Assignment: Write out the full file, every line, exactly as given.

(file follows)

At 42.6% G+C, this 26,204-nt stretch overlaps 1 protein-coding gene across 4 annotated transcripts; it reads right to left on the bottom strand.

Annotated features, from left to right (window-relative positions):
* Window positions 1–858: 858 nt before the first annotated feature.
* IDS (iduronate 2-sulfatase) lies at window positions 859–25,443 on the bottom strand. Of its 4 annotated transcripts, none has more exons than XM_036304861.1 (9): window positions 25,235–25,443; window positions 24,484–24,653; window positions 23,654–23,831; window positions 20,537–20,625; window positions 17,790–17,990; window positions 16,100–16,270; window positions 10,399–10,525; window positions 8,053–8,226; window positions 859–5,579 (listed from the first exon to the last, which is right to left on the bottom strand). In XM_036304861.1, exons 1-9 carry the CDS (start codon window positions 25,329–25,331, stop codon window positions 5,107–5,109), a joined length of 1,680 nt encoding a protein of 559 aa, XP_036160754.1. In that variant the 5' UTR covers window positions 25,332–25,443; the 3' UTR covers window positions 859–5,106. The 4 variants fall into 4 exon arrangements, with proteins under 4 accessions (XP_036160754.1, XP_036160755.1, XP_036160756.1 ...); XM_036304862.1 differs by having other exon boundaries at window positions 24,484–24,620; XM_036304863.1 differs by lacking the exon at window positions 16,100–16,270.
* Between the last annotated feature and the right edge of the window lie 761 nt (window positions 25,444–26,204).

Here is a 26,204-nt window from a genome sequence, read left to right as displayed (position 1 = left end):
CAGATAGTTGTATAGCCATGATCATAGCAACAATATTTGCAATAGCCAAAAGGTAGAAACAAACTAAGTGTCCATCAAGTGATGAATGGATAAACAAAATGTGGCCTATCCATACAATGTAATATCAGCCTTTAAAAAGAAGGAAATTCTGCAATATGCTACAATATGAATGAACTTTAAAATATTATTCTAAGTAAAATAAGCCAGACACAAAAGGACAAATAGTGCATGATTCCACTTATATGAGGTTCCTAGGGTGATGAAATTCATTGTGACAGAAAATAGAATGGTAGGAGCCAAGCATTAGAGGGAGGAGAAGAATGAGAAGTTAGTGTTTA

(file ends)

At 42.6% G+C, this 26,204-nt stretch overlaps 1 protein-coding gene across 4 annotated transcripts; it reads right to left on the bottom strand.

Annotated features, from left to right (window-relative positions):
* Window positions 1–858: 858 nt before the first annotated feature.
* IDS (iduronate 2-sulfatase) lies at window positions 859–25,443 on the bottom strand. Of its 4 annotated transcripts, none has more exons than XM_036304861.1 (9): window positions 25,235–25,443; window positions 24,484–24,653; window positions 23,654–23,831; window positions 20,537–20,625; window positions 17,790–17,990; window positions 16,100–16,270; window positions 10,399–10,525; window positions 8,053–8,226; window positions 859–5,579 (listed from the first exon to the last, which is right to left on the bottom strand). In XM_036304861.1, exons 1-9 carry the CDS (start codon window positions 25,329–25,331, stop codon window positions 5,107–5,109), a joined length of 1,680 nt encoding a protein of 559 aa, XP_036160754.1. In that variant the 5' UTR covers window positions 25,332–25,443; the 3' UTR covers window positions 859–5,106. The 4 variants fall into 4 exon arrangements, with proteins under 4 accessions (XP_036160754.1, XP_036160755.1, XP_036160756.1 ...); XM_036304862.1 differs by having other exon boundaries at window positions 24,484–24,620; XM_036304863.1 differs by lacking the exon at window positions 16,100–16,270.
* Between the last annotated feature and the right edge of the window lie 761 nt (window positions 25,444–26,204).

Here is a 26,204-nt window from a genome sequence, read left to right as displayed (position 1 = left end):
CAGATAGTTGTATAGCCATGATCATAGCAACAATATTTGCAATAGCCAAAAGGTAGAAACAAACTAAGTGTCCATCAAGTGATGAATGGATAAACAAAATGTGGCCTATCCATACAATGTAATATCAGCCTTTAAAAAGAAGGAAATTCTGCAATATGCTACAATATGAATGAACTTTAAAATATTATTCTAAGTAAAATAAGCCAGACACAAAAGGACAAATAGTGCATGATTCCACTTATATGAGGTTCCTAGGGTGATGAAATTCATTGTGACAGAAAATAGAATGGTAGGAGCCAAGCATTAGAGGGAGGAGAAGAATGAGAAGTTAGTGTTTA